Late Larkin

(Towards the end of his life, Philip Larkin wrote very little poetry. 'They don't come any more', he said.)

 

In a small way, I understand the man.

As he grew older, verses would not come;

His delicious palette had been stowed away.

The ideas were there, aplenty, for sure -

Let’s face it, we have ideas all the time -

And words, waiting coyly to be favoured;

But his poems required some ballast,

A network of exits and entrances,

Into tunnels, weaving beneath a maze.

He knew this…prerequisite, I suppose,

And without his usual materials,

These physical props of inspiration,

He might have turned out a mere scribbler’s work,

Crouching copies of a towering past.

Larkin 100

◄ Heaven's Gates

Guilty ►

Comments

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Stephen Gospage

Fri 12th Aug 2022 11:35

Thank you, Ray. He was a complicated person and obviously had a sense of life ebbing away, even in his forties. Perhaps writing poems became too much of a chore. We should be grateful that he was so prolific for so long.

And thanks to Brenda and Pete for liking.

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raypool

Thu 11th Aug 2022 22:22

His was a hard act to follow, even for him - some are lucky to be creative right to the end, so it is sad, but then perhaps he had lost his muse. You have hit some truths with your poem Stephen, a brave stab at a difficult subject and very thoughtful and honest.

Ray

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Stephen Gospage

Tue 9th Aug 2022 22:01

John B - thanks for the generous comment. It's sad that the last few years of Larkin's life were so barren, but he had just run out of steam, it seems. It's interesting that illness and infirmity did not stop Benjamin Britten composing great music in his final years. Something else must have been at work with Larkin.

John M - thanks for the fascinating comment. It is impossible to know where genius comes from or how great ideas manifest themselves. If they come from a another level, then artist, however imperfect they may be personally, can still produce great work. Wagner is arguably a different case, as his own prejudices are transparently in evidence in his operas, although musically these are works of genius. So one has to rationalise one's admiration of Wagner in some other way.

Thanks again to everyone- don't forget the BBC4 programmes, as Greg says, especially the episode of 'Monitor' with John Betjeman.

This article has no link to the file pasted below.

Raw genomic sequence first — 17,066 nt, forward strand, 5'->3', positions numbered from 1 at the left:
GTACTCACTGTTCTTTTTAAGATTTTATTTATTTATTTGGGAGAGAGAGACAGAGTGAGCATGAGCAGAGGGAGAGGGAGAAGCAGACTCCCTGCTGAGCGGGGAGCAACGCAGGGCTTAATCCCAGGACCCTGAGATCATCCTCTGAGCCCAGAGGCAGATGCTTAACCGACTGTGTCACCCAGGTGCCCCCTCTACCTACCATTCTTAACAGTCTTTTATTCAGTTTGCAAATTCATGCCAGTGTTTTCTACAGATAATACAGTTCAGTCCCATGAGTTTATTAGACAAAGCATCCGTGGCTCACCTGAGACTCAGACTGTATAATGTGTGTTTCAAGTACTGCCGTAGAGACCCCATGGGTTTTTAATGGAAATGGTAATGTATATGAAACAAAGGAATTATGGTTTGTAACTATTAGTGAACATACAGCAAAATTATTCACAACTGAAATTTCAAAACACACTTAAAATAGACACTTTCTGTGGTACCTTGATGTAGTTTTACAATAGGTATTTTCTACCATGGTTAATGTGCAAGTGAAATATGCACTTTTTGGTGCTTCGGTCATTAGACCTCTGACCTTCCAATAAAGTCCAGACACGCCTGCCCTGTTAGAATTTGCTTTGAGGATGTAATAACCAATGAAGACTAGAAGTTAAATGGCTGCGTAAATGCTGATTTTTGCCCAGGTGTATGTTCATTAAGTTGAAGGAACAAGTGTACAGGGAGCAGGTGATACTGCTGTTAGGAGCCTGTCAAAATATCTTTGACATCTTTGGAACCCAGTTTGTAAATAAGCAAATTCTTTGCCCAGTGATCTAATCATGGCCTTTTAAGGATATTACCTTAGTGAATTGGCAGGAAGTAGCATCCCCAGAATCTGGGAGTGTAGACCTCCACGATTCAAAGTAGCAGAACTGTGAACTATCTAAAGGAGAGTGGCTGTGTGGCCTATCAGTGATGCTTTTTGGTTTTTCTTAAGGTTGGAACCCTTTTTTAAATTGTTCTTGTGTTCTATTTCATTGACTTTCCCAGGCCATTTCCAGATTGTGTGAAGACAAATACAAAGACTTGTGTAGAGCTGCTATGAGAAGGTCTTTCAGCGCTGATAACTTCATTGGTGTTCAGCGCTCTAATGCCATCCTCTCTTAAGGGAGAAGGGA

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John Marks

Tue 9th Aug 2022 17:57

Stephen, you've engaged with an important distinction here, often raised in discussion of the sublime music of Wagner, the anti-Semitic darling of the Nazis. I think the artist is merely the conduit through which art - painting, music, poetry et al - is created. The intention of the writer does not matter, it is the work of art that matters, and, if it's anything like good it'll pass the test of time.

“I'm terrified of the thought of time passing (or whatever is meant by that phrase) whether I 'do' anything or not. In a way I may believe, deep down, that doing nothing acts as a brake on 'time's - it doesn't of course. It merely adds the torment of having done nothing, when the time comes when it really doesn't matter if you've done anything or not.”

Philip Larkin: Letters to Monica

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Greg Freeman

Tue 9th Aug 2022 17:06

Just to mention that there are four programmes on Larkin on BBC4 tonight (Tues 9 August), starting at 10pm

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John Botterill

Tue 9th Aug 2022 16:03

Superb analysis of his work, Stephen. Like Carol, I enjoyed your tunneling metaphor, which seems to sum Larkin up, in a way.
Loved it, as a fan of his poetry, if not his politics

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Stephen Gospage

Tue 9th Aug 2022 15:31

Thank you for comments, Graham, Greg and Carol.

I can imagine that devotion to Mrs T might dim one's inspiration, Greg. From what I understand, he became depressed by his increasing deafness and the feeling of being 'old', although he was only around sixty. So your idea that he knew that death was close is very plausible. As you say, the Simon Armitage series looks very good.

Certainly a decent chap in his poetry, Graham. He managed, mostly, to keep his objectionable private views away from his verse. I tend to think he played up his sour, gloomy side, just as his "hermit of Hull" image didn't really square with his extensive (domestic) travel.

I am so pleased you enjoyed it, Carol. Who knows where these phrases come from?

And thanks to Nigel, Julie, Stephen, Holden and K Lynn for liking.

<Deleted User> (33719)

Mon 8th Aug 2022 23:51

Well written Stephen! I particularly liked ~
'A network of exits and entrances,
Into tunnels, weaving beneath a maze.'

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Greg Freeman

Mon 8th Aug 2022 22:57

Perhaps his racism, as revealed in his letters, and his devotion to Margaret Thatcher, killed his inspiration. And I say that as a great fan of Larkin the poet. Or perhaps - and this really is idle speculation - he felt death was getting too close, and that he could no longer write about it. His dread of it was too great. PS Do give a listen to Simon Armitage on Philip Larkin on BBC Radio 4 this week https://www.writeoutloud.net/public/blogentry.php?blogentryid=124271

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Graham Sherwood

Mon 8th Aug 2022 21:43

I have never read much Larkin. Indeed I am poorly read per se. however I have read quite a bit about the man. A decent chap turned sour perhaps?
A very keen observation Stephen. We’ll crafted we’ll done.

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